The thyroid gland or thyroid gland through its hormones affects almost all metabolic processes in the human body. Thyroid hormones regulate calorie consumption and energy production in the body, affect the heart, digestion, muscles, cholesterol levels, and even the psychological state of a person. Hyperthyroidism is a condition of increased thyroid activity resulting in excessive secretion of its hormones. Excessive secretion of thyroid hormones causes problems with the normal functioning of the body. The disorder affects five times more women than men, mostly between the ages of 30 and 60.

The exact cause of hyperthyroidism is not fully known. The most common cause of hyperthyroidism is considered to be the so-called. Graves' disease, also known as Basedow's disease. It is an autoimmune disorder, which means that it is a disorder in which, for unknown reasons, the immune system mistakenly recognizes the normal, healthy tissue of its own body as an unknown intruder and attacks it. It can occur at any age, but still very rarely before puberty.

Hyperthyroidism occurs only once in some people and disappears within a few months or years, while in some people it reappears frequently. There are various risk factors for developing this disease. There is also an increased risk if family members have had or are suffering from hyperthyroidism or Graves ’ disease. People suffering from another autoimmune disorder or diabetes are also at greater risk of developing hyperthyroidism. It is worth mentioning that smokers are twice as likely to develop Graves ' disease, and even seven times more likely to develop Graves' ophthalmopathy.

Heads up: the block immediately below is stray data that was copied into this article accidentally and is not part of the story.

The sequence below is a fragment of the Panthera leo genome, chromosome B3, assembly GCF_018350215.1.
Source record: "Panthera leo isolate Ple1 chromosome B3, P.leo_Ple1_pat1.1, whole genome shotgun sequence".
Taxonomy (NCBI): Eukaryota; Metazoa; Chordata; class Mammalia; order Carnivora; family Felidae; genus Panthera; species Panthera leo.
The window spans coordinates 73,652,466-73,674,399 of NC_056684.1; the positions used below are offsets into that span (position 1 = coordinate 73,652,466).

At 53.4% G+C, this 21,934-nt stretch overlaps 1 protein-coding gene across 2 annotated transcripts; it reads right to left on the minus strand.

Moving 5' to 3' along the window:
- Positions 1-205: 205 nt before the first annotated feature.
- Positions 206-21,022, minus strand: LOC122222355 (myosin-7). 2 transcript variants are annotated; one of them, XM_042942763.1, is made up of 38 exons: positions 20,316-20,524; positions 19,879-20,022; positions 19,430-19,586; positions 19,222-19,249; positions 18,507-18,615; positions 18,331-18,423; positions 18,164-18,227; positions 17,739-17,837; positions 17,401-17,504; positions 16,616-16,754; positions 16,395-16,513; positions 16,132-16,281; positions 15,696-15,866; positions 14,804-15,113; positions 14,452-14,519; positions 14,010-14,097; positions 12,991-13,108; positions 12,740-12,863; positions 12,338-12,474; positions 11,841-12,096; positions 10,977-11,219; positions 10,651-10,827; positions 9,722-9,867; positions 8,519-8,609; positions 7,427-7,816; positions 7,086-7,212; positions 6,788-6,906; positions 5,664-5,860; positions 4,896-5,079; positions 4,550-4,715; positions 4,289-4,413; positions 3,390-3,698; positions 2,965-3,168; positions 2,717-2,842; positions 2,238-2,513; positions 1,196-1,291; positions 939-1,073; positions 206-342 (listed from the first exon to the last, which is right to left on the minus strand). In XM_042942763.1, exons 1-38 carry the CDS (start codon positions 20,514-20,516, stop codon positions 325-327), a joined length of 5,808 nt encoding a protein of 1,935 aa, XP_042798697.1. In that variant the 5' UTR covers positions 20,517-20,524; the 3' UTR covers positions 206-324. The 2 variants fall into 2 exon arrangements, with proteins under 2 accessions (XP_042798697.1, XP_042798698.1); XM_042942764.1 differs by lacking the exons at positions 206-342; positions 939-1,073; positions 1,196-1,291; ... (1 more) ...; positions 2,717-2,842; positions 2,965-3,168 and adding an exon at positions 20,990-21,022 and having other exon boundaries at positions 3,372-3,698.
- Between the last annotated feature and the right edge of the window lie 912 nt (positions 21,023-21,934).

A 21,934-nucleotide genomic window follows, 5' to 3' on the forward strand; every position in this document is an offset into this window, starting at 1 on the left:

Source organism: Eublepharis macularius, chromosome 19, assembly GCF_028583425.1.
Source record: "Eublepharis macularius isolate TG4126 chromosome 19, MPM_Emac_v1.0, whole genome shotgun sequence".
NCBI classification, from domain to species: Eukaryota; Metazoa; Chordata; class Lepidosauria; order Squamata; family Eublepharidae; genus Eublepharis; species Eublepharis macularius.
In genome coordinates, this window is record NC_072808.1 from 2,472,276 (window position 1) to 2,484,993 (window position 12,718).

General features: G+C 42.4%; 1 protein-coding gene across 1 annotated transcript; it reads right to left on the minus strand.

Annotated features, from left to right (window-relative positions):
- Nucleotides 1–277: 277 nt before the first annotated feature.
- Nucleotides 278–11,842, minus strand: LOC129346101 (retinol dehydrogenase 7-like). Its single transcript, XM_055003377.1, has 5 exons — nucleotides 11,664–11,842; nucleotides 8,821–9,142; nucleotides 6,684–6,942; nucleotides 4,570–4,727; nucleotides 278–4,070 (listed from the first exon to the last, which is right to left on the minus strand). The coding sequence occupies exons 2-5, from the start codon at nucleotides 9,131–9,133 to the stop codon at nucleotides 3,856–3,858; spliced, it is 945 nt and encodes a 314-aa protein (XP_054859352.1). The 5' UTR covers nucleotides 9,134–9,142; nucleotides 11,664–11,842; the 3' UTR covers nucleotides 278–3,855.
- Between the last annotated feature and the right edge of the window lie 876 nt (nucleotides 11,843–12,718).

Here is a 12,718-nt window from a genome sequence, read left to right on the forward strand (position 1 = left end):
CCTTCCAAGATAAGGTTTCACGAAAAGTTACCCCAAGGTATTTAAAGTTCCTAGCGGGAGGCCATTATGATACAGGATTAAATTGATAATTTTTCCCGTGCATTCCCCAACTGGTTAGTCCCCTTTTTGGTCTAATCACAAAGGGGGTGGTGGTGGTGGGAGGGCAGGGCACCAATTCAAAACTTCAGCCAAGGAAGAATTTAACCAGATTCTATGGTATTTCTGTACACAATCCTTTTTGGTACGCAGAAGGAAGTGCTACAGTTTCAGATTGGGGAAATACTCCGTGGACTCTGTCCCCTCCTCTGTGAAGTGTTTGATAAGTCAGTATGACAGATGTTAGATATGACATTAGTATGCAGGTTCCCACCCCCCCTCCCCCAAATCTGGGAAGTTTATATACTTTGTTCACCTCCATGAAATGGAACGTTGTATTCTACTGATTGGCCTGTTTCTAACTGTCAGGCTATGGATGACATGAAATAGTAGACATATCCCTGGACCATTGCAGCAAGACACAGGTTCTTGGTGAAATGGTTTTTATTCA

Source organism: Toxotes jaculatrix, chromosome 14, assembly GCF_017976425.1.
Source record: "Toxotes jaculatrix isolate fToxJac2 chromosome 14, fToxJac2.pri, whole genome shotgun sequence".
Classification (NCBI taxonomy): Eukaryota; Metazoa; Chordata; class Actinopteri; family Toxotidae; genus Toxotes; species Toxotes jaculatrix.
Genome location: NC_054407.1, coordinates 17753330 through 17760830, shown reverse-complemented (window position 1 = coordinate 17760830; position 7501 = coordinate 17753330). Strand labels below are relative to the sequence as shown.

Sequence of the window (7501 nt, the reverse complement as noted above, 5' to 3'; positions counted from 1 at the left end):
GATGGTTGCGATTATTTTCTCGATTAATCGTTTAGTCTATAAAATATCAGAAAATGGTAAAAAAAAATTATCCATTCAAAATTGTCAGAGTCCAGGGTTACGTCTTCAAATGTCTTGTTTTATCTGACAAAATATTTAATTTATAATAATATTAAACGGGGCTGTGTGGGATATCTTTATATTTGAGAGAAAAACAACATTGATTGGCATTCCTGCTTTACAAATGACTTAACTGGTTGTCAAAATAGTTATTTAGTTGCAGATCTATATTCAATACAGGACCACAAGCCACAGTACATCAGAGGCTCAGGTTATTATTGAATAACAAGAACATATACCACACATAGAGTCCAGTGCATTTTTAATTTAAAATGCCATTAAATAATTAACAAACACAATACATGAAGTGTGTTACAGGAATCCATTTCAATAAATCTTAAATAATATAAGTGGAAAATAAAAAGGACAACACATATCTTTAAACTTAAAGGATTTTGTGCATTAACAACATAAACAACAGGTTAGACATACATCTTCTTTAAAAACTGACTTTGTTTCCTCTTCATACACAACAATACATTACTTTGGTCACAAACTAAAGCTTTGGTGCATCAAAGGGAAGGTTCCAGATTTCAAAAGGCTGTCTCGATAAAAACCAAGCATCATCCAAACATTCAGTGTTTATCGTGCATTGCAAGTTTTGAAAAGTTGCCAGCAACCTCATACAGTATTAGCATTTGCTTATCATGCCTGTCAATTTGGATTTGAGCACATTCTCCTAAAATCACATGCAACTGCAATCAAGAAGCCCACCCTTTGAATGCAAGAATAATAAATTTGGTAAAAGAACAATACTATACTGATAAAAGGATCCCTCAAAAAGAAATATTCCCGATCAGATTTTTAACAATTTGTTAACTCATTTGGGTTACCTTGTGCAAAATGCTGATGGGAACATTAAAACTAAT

Symptoms of hyperthyroidism include swollen thyroid gland in front of neck, bulging eyeballs, eyelid retraction, increased tearing, limited visual field, eruption of raised red or purple spots, rapid and irregular heartbeat, shortness of breath, weight loss despite increased appetite, fatigue, muscle weakness, thinning hair, diarrhea, anxiety, irritability, nervousness, trembling hands, heat intolerance and poor menstruation. In some cases, hyperthyroidism can be caused by a pituitary tumor or thyroid cancer.


- Stop smoking
- Avoid stressful situations
- Avoid alcohol and coffee
- Drink teas made from lavender, linden, hawthorn and valerian
- Take vitamins C and E, as well as B complex vitamins that play an important role in maintaining a healthy thyroid
- Use lemon balm teas to reduce thyroid activity
- Eat as many fresh fruits and vegetables as possible
- Eat more turnip and cabbage
- Eat peanuts and soy
- Exercise


If you notice any symptom you should visit a doctor.